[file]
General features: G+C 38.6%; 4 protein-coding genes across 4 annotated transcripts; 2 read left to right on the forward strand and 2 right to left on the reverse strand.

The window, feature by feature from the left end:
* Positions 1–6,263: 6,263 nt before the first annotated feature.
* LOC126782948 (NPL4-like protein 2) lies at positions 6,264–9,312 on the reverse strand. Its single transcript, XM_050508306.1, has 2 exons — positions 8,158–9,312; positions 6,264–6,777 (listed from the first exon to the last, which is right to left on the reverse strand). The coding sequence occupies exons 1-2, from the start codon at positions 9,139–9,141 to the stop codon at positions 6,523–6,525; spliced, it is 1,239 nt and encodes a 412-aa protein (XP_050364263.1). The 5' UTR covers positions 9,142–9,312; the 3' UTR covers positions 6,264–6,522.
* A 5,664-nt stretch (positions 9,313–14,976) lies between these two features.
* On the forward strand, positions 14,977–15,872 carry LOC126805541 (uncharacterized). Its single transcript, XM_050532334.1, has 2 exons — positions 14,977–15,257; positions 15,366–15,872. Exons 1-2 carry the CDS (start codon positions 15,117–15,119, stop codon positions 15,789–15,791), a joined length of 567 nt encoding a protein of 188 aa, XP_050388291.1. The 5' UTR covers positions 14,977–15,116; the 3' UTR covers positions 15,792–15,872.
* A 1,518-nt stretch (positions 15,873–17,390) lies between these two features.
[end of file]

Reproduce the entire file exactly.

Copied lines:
General features: G+C 38.6%; 4 protein-coding genes across 4 annotated transcripts; 2 read left to right on the forward strand and 2 right to left on the reverse strand.

The window, feature by feature from the left end:
* Positions 1–6,263: 6,263 nt before the first annotated feature.
* LOC126782948 (NPL4-like protein 2) lies at positions 6,264–9,312 on the reverse strand. Its single transcript, XM_050508306.1, has 2 exons — positions 8,158–9,312; positions 6,264–6,777 (listed from the first exon to the last, which is right to left on the reverse strand). The coding sequence occupies exons 1-2, from the start codon at positions 9,139–9,141 to the stop codon at positions 6,523–6,525; spliced, it is 1,239 nt and encodes a 412-aa protein (XP_050364263.1). The 5' UTR covers positions 9,142–9,312; the 3' UTR covers positions 6,264–6,522.
* A 5,664-nt stretch (positions 9,313–14,976) lies between these two features.
* On the forward strand, positions 14,977–15,872 carry LOC126805541 (uncharacterized). Its single transcript, XM_050532334.1, has 2 exons — positions 14,977–15,257; positions 15,366–15,872. Exons 1-2 carry the CDS (start codon positions 15,117–15,119, stop codon positions 15,789–15,791), a joined length of 567 nt encoding a protein of 188 aa, XP_050388291.1. The 5' UTR covers positions 14,977–15,116; the 3' UTR covers positions 15,792–15,872.
* A 1,518-nt stretch (positions 15,873–17,390) lies between these two features.